MLB: World Series-Chicago Cubs at Cleveland Indians

Playoff Prospectus: The Highlight Reel: World Series Game 7

This piece, written by Baseball Prospectus’s Ashley Varela, forms part of the main site’s comprehensive coverage of the postseason, “Playoff Prospectus”.

One hundred and eight years after the Cubs last held the title of World Champions, 212 days after the first pitch of the 2016 season, and 26 days after the Cubs took the postseason by storm, Game 7 of the World Series unfolded exactly as predicted: with a rain-delayed, three-homer, 10-inning, heart-pounding win.

Defensive miscues accounted for three baserunners. Jon Lester gave up two runs on a wild pitch. David Ross took Andrew Miller deep for the last home run of his career. Rajai Davis tied the game on a two-run shot off of Aroldis Chapman in the eighth. Javier Baez botched a safety squeeze attempt in the ninth. A rainstorm kept the tarp on the field for 17 minutes. J.R. Smith ripped his shirt off.

The fun started for the Cubs in the first inning, when Dexter Fowler sized up Corey Kluber and hit the first leadoff home run in World Series Game 7 history.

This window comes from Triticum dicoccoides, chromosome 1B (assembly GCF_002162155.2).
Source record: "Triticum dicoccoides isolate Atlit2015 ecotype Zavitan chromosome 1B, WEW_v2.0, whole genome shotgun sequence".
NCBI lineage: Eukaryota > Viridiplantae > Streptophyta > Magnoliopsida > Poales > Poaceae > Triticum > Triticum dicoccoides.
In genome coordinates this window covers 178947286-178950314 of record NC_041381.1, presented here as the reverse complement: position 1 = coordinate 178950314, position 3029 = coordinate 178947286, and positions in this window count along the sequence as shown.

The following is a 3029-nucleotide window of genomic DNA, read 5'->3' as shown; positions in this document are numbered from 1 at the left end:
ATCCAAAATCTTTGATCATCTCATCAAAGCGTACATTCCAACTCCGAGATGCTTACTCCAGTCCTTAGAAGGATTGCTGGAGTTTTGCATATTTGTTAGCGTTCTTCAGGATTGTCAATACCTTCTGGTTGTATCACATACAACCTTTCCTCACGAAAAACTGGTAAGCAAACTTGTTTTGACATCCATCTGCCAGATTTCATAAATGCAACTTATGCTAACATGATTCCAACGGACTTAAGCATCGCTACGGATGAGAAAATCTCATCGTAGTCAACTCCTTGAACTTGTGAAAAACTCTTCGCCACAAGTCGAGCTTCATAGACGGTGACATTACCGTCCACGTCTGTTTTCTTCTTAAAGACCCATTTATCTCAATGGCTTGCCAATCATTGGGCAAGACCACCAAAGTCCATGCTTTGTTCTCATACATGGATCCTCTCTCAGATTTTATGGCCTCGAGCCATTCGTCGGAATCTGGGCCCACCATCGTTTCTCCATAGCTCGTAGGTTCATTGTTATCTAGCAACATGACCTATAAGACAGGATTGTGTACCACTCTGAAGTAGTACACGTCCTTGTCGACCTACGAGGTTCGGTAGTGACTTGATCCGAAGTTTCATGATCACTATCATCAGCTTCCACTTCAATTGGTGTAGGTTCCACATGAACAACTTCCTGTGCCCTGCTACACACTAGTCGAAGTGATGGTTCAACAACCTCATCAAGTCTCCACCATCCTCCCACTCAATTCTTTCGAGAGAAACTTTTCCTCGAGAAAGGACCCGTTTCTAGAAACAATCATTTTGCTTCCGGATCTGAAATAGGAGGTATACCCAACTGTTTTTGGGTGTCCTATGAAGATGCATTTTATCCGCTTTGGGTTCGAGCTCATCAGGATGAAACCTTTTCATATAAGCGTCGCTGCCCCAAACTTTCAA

Javier Baez engineered a home run into the center field bleachers as well, picking on a first-pitch slider from Kluber in the fifth inning, but it was veteran catcher David Ross whose homer struck the loudest chord with the crowd.

Down 2-1 in the count, Ross obliterated the second heater he saw from the once-invincible Andrew Miller, blasting it 402 feet into the center field seats for the last home run of his major-league career.

Where Miller excelled in almost every postseason appearance, he faltered in the last gasp of the Indians’ 2016 run, allowing five baserunners and giving up two runs in 2 1/3 innings. (His 19 1/3 innings, however, will still be entered in the history books as the most by a reliever in a single postseason run.)

Dexter Fowler figured out Miller’s signature fastball-slider combo in the fifth inning, as did Anthony Rizzo. Ross returned a 94.7 mph fastball for a home run, and Fowler’s second base hit in the seventh spelled the beginning of the end for the left-hander. His lone strikeout of Kris Bryant made Game 7 his second 2016 postseason appearance with just one strikeout, and the first such outing he’d seen in the World Series.

To read the rest of this piece, head over to the main site.

Lead photo courtesy of Ken Blaze—USA Today Sports

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